Fought tonight at Brion and [livejournal.com profile] ysabella_dolfin's unofficial practice, and things went well. I did not feel like getting geared up, but [livejournal.com profile] korwyn was having trouble analyzing a shot he landed poorly last time he fought, so we did a bunch of walk-throughs and that got me in the mood. I was kinda tired and kinda achy, like I was getting a cold, but I strapped it on anyway. I'm noticing something my body does that I am in love with. I was feeling ooogy as described above, right up until I fastened my chin-strap, then suddenly all those symptoms vanished, as did my achy shoulder which I got while sleeping last night.

So, looking through the bars, I did throw and land some shots, got hit a few times, and was having fun. After knowing him for over nine years, I finally got to fight HE Brion of Bellatrix, something I've looked forward to for years. It went one, maybe two fights, when it happened.

Cue n00B mistake in 3...2...1...

Me, sword and center-grip teardrop (teardrop from now on), him florentine. Us, warily circling each other. Him, swinging a lovely shot that should've just slid below the edge of the teardrop and hit my right thigh, just above the knee. Me, jumping out of the way, and raising my left leg, clearing the right leg out of the way so his well-aimed shot missed it, and SLAMMED into my left shin, about 5" above the ankle, along the posterior of the medial edge of the tibia. We finished the fight, me on my knees in penance for having target-substituted, him on his knees as he is a man of honor. When the fight was over, I limped off the field an dtook off my kit, as I could no longer carry enough of my weight on my left leg to continue fighting. The goose-egg on the side of my leg is impressive, angry red, and keeps sending threatening messages to my brain regarding my stupidity.

Pain. Pain is the lesson-teacher. Pain shows us things we should not do again. I should never lift my foot 10" off the ground in a fight again as long as I live. I hope I've learned this lesson well and truly. As Musashi-sama says, "You must think upon this deeply". I am sure every time I fail to be thinking upon this deeply for the next few ways, pain will remind me to continue studying.


Sep. 24th, 2009 07:38 pm
cathyn: (Default)
Not gonna write too much, but thanks Jenny! Jenny lives in Uppsala, and volunteered to be our tour guide today showing us all the sights and joys that lovely town has to offer. We took some nice shots, I am *totally* inspired to make a scepter inspired by the one removed from the grave of Catherine Jagellonica. Also, I got to see the Sture Murder Clothes. I've been dying to see them after having first read about them in Arnold, then digging and digging to find the story of the murder (yeah, I've been onto this story line since long before the webbernetz made research so damned easy.) I believe that when we get home, modifying the existing patterns to fit my measurements and then making one or more of the outfits is *very* high on my agenda! I am so excited!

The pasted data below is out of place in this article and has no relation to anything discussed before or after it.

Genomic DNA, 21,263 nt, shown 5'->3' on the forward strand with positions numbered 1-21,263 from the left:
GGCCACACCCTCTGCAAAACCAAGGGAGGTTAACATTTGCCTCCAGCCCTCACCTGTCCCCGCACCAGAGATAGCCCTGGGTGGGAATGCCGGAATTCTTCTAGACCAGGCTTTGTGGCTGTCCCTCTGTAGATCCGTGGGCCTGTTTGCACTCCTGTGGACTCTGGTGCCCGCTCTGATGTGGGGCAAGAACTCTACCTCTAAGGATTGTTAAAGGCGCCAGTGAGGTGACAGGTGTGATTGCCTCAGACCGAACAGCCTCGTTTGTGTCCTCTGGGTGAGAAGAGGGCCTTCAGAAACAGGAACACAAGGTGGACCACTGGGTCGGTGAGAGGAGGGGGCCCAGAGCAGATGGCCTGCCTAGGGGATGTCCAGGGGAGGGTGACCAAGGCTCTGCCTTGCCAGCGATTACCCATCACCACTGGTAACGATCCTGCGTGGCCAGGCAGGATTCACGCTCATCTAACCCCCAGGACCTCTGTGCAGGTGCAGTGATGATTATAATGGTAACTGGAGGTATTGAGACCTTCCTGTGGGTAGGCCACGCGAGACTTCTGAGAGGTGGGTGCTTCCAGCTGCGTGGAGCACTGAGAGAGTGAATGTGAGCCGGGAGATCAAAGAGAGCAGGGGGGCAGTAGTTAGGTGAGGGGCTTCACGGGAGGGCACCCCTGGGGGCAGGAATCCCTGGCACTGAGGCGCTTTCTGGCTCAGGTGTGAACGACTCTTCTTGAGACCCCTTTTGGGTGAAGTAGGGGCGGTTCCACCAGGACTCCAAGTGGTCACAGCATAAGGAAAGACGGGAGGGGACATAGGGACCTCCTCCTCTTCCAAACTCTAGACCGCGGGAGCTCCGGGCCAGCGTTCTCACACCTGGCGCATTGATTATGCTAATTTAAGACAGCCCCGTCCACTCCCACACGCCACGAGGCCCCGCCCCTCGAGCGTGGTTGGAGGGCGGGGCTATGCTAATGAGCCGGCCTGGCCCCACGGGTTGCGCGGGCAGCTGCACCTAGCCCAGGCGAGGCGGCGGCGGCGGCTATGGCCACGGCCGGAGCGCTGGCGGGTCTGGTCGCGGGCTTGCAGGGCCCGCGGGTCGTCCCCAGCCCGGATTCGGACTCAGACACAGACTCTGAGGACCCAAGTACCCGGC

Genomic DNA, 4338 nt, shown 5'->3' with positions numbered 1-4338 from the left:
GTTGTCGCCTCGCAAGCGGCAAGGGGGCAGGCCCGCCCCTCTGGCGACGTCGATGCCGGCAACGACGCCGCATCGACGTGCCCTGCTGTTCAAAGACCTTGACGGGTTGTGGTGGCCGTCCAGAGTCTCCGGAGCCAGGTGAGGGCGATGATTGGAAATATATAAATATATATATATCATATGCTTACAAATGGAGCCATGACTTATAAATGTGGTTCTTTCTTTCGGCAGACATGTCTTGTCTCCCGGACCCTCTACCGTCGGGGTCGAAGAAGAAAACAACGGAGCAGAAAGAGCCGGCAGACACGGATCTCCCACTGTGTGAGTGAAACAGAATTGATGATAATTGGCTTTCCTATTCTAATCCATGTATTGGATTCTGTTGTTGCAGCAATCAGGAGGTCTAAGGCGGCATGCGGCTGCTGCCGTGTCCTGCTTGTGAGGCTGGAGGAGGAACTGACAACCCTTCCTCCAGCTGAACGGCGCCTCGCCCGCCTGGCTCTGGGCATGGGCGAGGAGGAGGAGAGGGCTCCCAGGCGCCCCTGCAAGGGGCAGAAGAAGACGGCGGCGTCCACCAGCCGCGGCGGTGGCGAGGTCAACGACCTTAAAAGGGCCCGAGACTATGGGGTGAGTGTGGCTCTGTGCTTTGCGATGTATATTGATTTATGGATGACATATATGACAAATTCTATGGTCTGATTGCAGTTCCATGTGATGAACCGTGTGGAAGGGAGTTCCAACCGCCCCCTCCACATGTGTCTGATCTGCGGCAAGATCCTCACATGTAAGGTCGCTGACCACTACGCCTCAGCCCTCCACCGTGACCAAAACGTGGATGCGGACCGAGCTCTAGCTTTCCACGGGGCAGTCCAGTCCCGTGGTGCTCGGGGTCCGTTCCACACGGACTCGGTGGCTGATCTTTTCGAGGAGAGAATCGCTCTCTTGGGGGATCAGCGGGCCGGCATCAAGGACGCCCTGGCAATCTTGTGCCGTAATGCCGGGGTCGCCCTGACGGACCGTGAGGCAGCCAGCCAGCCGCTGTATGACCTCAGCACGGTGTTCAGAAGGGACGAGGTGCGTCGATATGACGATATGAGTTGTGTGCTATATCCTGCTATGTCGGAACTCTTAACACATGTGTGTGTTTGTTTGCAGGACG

cathyn: (Default)
Took the early (yet off-peak) train to Hastings today, and toured the battlefield. There's a big part of the tour dedicated to the Monastery and such, but I really could have cared less about anything but the field where the Bastard usurped the Throne from its Rightful King. I walked the field, stood in places the invaders must have stood, daunted at the climb ahead of them to reach the Saxon positions. I felt nothing, other than "You shouldn't have come" thought softly to the Normans. We walked around the bottom of the field, then climbed the slope towards the drawn-up Saxon lines, and I began to feel it. A longing, a pain. As we neared the top, the rain began to lightly fall. We reached the top, where the path was that must have wound right through our lines, where thousands of Huscarls met their deaths and I felt it. I tried to summon the song, written by my friend Andrixos, "Requiem for a Huscarl", but in it's own way it is too cheerful, telling the tale of a warrior who fought for his King, and died before the defeat, and among who's last words are "...for it seems the battle is won." This line brings me to tears each time I hear it or sing it, as I know the truth. As I walked the lines where Huscarls fell, I sang to myself the song "I Will Mourn My King". Then I visited the marker denoting the place where it is believed King Harald fell. There I sang to his spirit "Song of the Shieldwall". I took many pictures of Senlac Hill, both from the bottom and from the top, took pictures of Harald's marker. I knelt beside it and did something lame. I am the 91st Huscarl of Calontir. In the rain on the top of the stone I traced my 91 with my finger, knowing it would be every bit as permanent as Harald's reign. The entire visit touched me deeply, with sadness, and with the honor that was given to me by Eringlin King when he made me a Huscarl, and connected me to the men on the hill, my brothers. I didn't wear my medallion, I didn't wear my hockey jersey, but I wore my Axes on my heart.